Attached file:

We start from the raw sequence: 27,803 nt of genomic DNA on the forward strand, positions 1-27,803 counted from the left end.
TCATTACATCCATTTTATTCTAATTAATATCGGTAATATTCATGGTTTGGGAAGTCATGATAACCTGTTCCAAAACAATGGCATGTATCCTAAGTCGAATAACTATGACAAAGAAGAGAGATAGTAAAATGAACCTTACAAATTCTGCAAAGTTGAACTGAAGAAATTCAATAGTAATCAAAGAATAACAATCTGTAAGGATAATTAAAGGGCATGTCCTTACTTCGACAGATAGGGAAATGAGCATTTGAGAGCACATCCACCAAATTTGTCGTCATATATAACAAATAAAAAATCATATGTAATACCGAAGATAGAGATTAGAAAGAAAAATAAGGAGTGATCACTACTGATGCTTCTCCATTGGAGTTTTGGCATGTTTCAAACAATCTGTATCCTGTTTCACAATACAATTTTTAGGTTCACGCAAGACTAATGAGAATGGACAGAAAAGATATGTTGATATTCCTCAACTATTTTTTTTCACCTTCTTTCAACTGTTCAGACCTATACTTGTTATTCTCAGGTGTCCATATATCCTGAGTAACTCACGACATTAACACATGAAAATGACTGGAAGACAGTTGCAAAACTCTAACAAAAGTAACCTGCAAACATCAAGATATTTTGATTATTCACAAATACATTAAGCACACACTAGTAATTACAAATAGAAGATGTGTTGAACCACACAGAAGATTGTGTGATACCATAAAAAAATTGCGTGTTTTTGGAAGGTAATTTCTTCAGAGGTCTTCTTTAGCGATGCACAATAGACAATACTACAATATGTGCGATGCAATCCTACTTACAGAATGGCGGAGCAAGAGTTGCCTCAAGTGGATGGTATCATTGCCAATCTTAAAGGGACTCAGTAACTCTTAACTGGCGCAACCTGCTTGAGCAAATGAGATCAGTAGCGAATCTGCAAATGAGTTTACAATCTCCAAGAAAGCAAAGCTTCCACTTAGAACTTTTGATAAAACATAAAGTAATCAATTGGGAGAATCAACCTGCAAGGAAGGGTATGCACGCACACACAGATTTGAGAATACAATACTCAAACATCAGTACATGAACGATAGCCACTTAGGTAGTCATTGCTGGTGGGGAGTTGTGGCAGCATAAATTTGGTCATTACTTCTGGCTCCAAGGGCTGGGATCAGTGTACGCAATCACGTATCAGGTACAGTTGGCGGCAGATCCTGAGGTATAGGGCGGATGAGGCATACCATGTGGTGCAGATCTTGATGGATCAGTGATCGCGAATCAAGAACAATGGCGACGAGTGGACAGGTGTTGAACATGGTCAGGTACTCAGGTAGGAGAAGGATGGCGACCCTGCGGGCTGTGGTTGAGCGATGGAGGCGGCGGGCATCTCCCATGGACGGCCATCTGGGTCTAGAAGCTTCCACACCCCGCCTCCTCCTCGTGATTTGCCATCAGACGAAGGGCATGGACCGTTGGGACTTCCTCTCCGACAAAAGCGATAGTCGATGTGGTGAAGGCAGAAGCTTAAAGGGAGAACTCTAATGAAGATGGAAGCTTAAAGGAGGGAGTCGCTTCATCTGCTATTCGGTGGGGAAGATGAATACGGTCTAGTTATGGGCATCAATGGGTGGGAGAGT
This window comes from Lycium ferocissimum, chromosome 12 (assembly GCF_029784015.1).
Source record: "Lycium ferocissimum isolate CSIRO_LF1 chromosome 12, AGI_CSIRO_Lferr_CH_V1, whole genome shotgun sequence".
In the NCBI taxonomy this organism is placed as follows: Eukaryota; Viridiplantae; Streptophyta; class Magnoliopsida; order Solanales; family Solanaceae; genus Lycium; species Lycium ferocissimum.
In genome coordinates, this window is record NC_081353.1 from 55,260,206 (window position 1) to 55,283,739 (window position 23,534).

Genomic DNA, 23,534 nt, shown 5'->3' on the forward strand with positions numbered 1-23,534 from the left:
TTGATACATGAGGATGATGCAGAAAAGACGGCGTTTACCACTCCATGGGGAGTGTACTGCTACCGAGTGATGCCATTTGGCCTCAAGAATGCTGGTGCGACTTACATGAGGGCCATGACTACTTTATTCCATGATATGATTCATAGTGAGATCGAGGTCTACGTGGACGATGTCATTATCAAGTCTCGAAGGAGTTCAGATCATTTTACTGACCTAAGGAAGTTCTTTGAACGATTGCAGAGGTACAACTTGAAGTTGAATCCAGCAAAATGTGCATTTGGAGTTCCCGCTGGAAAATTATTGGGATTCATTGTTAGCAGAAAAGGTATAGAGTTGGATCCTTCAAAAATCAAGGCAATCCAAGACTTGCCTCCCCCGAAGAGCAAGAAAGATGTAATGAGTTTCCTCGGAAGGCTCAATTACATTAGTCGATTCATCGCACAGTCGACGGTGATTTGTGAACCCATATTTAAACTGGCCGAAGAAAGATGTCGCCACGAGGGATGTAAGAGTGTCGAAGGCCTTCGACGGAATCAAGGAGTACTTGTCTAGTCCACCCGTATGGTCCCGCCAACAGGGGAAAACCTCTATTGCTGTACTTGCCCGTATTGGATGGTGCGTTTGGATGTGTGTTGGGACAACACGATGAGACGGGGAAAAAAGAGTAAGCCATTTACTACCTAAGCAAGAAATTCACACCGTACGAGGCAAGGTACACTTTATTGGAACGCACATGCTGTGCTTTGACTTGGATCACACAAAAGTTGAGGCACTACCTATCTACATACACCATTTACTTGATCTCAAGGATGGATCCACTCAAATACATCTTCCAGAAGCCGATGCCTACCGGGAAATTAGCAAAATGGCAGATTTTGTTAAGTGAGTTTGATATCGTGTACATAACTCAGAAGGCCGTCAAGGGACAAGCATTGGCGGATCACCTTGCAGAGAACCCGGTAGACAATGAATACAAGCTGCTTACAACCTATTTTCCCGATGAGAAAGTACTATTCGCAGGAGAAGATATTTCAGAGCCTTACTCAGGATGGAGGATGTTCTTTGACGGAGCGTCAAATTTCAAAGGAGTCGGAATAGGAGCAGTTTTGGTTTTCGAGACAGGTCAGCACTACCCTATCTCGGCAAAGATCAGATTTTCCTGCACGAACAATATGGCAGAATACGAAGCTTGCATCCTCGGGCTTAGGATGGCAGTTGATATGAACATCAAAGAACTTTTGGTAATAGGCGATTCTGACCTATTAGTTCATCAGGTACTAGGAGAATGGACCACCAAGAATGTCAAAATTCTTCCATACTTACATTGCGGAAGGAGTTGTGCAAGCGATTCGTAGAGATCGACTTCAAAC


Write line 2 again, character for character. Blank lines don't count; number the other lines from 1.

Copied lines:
TCATTACATCCATTTTATTCTAATTAATATCGGTAATATTCATGGTTTGGGAAGTCATGATAACCTGTTCCAAAACAATGGCATGTATCCTAAGTCGAATAACTATGACAAAGAAGAGAGATAGTAAAATGAACCTTACAAATTCTGCAAAGTTGAACTGAAGAAATTCAATAGTAATCAAAGAATAACAATCTGTAAGGATAATTAAAGGGCATGTCCTTACTTCGACAGATAGGGAAATGAGCATTTGAGAGCACATCCACCAAATTTGTCGTCATATATAACAAATAAAAAATCATATGTAATACCGAAGATAGAGATTAGAAAGAAAAATAAGGAGTGATCACTACTGATGCTTCTCCATTGGAGTTTTGGCATGTTTCAAACAATCTGTATCCTGTTTCACAATACAATTTTTAGGTTCACGCAAGACTAATGAGAATGGACAGAAAAGATATGTTGATATTCCTCAACTATTTTTTTTCACCTTCTTTCAACTGTTCAGACCTATACTTGTTATTCTCAGGTGTCCATATATCCTGAGTAACTCACGACATTAACACATGAAAATGACTGGAAGACAGTTGCAAAACTCTAACAAAAGTAACCTGCAAACATCAAGATATTTTGATTATTCACAAATACATTAAGCACACACTAGTAATTACAAATAGAAGATGTGTTGAACCACACAGAAGATTGTGTGATACCATAAAAAAATTGCGTGTTTTTGGAAGGTAATTTCTTCAGAGGTCTTCTTTAGCGATGCACAATAGACAATACTACAATATGTGCGATGCAATCCTACTTACAGAATGGCGGAGCAAGAGTTGCCTCAAGTGGATGGTATCATTGCCAATCTTAAAGGGACTCAGTAACTCTTAACTGGCGCAACCTGCTTGAGCAAATGAGATCAGTAGCGAATCTGCAAATGAGTTTACAATCTCCAAGAAAGCAAAGCTTCCACTTAGAACTTTTGATAAAACATAAAGTAATCAATTGGGAGAATCAACCTGCAAGGAAGGGTATGCACGCACACACAGATTTGAGAATACAATACTCAAACATCAGTACATGAACGATAGCCACTTAGGTAGTCATTGCTGGTGGGGAGTTGTGGCAGCATAAATTTGGTCATTACTTCTGGCTCCAAGGGCTGGGATCAGTGTACGCAATCACGTATCAGGTACAGTTGGCGGCAGATCCTGAGGTATAGGGCGGATGAGGCATACCATGTGGTGCAGATCTTGATGGATCAGTGATCGCGAATCAAGAACAATGGCGACGAGTGGACAGGTGTTGAACATGGTCAGGTACTCAGGTAGGAGAAGGATGGCGACCCTGCGGGCTGTGGTTGAGCGATGGAGGCGGCGGGCATCTCCCATGGACGGCCATCTGGGTCTAGAAGCTTCCACACCCCGCCTCCTCCTCGTGATTTGCCATCAGACGAAGGGCATGGACCGTTGGGACTTCCTCTCCGACAAAAGCGATAGTCGATGTGGTGAAGGCAGAAGCTTAAAGGGAGAACTCTAATGAAGATGGAAGCTTAAAGGAGGGAGTCGCTTCATCTGCTATTCGGTGGGGAAGATGAATACGGTCTAGTTATGGGCATCAATGGGTGGGAGAGT